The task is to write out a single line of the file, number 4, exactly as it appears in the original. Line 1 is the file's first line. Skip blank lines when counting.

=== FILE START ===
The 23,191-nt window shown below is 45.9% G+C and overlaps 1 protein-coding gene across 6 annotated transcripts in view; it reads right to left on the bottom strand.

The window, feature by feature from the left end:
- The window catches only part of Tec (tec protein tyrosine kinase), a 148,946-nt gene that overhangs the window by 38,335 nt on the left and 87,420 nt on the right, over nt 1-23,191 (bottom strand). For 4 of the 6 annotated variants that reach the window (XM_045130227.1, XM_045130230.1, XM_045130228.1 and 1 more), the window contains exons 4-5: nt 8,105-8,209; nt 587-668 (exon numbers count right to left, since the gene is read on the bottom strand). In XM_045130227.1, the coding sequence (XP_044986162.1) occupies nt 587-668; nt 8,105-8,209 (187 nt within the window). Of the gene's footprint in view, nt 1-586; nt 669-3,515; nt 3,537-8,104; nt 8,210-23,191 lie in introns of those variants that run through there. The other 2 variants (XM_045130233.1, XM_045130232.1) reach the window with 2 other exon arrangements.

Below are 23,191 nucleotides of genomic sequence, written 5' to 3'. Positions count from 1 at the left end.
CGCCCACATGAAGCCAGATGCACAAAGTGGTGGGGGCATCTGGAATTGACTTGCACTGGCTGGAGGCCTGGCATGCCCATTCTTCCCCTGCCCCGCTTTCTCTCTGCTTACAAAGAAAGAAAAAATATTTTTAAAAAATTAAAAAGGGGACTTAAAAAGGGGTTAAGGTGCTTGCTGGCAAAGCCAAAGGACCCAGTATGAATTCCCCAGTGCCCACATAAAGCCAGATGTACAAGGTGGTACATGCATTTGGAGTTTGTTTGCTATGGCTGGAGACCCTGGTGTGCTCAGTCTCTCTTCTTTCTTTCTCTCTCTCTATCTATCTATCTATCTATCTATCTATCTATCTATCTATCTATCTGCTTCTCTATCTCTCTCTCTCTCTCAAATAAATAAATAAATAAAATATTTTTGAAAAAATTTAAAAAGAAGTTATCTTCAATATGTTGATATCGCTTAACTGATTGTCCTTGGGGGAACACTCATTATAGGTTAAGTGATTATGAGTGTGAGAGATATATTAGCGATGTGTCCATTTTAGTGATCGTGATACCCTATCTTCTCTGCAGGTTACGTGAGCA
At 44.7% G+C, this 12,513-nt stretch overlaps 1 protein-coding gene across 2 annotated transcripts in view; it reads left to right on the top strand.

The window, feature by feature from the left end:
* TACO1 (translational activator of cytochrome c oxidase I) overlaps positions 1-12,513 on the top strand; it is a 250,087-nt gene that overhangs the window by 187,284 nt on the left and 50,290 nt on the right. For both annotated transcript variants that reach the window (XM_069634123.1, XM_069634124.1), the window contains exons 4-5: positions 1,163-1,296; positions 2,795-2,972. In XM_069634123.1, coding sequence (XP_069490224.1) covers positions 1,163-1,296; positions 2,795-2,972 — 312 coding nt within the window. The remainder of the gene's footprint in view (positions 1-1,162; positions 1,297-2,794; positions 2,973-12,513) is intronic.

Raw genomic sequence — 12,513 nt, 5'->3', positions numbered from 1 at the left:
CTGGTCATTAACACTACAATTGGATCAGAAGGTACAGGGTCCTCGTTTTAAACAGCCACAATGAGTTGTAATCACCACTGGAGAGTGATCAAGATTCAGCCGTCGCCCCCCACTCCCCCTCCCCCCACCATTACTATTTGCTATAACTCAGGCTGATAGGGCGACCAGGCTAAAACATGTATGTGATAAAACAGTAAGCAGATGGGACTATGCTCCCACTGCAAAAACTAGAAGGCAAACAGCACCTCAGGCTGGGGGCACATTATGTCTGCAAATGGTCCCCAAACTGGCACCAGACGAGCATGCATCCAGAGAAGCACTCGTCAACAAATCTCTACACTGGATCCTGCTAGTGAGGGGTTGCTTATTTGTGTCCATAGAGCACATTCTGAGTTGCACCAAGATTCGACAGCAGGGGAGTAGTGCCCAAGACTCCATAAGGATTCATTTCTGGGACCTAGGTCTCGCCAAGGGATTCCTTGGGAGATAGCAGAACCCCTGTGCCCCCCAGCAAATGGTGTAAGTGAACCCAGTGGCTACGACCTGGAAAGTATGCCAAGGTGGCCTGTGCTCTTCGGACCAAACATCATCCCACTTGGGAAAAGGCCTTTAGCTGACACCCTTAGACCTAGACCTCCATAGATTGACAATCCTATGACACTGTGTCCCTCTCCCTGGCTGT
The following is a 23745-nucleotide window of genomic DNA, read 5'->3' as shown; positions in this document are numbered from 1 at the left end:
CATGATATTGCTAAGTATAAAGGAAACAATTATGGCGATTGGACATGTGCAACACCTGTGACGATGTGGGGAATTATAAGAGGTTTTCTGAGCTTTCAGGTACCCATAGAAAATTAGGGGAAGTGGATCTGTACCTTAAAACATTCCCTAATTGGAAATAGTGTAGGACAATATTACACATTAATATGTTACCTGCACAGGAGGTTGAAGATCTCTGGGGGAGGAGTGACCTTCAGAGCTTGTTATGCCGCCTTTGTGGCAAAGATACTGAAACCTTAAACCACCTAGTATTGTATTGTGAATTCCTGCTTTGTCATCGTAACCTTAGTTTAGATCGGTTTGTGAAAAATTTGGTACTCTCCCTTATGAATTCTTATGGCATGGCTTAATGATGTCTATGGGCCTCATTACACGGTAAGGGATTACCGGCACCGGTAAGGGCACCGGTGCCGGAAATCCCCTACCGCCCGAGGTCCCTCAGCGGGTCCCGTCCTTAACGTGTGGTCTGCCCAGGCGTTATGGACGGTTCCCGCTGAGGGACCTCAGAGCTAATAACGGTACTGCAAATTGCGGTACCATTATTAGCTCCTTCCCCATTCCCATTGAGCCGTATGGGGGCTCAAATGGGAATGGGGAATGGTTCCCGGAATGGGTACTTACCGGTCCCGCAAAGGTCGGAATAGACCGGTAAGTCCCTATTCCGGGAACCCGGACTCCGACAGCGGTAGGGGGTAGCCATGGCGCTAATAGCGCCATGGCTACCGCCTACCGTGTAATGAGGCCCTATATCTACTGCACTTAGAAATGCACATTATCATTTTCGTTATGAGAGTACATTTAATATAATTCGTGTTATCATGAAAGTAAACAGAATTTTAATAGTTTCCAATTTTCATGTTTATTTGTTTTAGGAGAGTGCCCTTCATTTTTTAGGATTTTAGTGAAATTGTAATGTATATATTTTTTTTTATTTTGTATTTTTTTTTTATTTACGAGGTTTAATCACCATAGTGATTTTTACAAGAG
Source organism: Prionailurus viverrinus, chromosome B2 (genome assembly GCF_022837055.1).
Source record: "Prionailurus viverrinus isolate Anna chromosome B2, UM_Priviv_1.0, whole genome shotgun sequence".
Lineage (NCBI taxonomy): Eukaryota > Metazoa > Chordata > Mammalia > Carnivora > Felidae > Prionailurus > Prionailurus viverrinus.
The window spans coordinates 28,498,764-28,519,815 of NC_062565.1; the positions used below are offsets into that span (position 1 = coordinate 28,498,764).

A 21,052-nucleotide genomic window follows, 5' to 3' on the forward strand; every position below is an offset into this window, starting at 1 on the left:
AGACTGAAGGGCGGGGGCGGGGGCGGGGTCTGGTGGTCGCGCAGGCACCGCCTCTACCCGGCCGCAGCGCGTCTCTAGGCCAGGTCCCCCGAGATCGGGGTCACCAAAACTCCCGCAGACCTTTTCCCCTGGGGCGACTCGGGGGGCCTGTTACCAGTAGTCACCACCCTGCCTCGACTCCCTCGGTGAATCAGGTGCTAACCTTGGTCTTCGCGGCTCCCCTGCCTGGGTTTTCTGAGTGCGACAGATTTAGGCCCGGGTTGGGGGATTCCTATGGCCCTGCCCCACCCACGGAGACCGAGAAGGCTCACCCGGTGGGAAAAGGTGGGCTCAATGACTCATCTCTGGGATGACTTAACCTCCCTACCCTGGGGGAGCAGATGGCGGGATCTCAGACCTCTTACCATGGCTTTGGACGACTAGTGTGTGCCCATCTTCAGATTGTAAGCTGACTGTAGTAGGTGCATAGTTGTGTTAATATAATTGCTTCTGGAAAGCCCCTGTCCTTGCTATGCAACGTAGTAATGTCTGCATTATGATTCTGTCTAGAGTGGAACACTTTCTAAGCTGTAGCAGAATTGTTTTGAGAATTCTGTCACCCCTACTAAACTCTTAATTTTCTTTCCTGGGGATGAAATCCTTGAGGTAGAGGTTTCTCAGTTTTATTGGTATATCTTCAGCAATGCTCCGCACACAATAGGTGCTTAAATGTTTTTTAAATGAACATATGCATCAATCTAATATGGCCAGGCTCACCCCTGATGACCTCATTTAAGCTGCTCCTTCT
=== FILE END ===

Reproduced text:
Below are 23,191 nucleotides of genomic sequence, written 5' to 3'. Positions count from 1 at the left end.